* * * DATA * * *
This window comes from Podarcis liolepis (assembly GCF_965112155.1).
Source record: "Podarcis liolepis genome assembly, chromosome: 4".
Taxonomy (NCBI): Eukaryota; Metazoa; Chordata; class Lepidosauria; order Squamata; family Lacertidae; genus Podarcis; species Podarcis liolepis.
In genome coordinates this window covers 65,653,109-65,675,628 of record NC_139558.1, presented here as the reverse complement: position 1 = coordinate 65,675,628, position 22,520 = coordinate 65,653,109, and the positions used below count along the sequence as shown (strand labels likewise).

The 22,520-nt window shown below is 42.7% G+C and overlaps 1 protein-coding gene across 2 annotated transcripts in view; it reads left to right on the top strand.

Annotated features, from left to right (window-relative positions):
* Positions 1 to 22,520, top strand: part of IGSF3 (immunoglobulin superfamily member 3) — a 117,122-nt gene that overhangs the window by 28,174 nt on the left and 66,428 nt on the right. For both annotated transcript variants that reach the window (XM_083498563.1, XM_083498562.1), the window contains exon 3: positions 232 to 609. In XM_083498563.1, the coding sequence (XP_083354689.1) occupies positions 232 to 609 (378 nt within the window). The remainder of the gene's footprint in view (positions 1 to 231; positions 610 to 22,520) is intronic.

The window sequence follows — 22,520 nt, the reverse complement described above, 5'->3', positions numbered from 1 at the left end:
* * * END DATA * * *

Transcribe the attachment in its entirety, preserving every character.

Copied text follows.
This window comes from Podarcis liolepis (assembly GCF_965112155.1).
Source record: "Podarcis liolepis genome assembly, chromosome: 4".
Taxonomy (NCBI): Eukaryota; Metazoa; Chordata; class Lepidosauria; order Squamata; family Lacertidae; genus Podarcis; species Podarcis liolepis.
In genome coordinates this window covers 65,653,109-65,675,628 of record NC_139558.1, presented here as the reverse complement: position 1 = coordinate 65,675,628, position 22,520 = coordinate 65,653,109, and the positions used below count along the sequence as shown (strand labels likewise).

The 22,520-nt window shown below is 42.7% G+C and overlaps 1 protein-coding gene across 2 annotated transcripts in view; it reads left to right on the top strand.

Annotated features, from left to right (window-relative positions):
* Positions 1 to 22,520, top strand: part of IGSF3 (immunoglobulin superfamily member 3) — a 117,122-nt gene that overhangs the window by 28,174 nt on the left and 66,428 nt on the right. For both annotated transcript variants that reach the window (XM_083498563.1, XM_083498562.1), the window contains exon 3: positions 232 to 609. In XM_083498563.1, the coding sequence (XP_083354689.1) occupies positions 232 to 609 (378 nt within the window). The remainder of the gene's footprint in view (positions 1 to 231; positions 610 to 22,520) is intronic.

The window sequence follows — 22,520 nt, the reverse complement described above, 5'->3', positions numbered from 1 at the left end: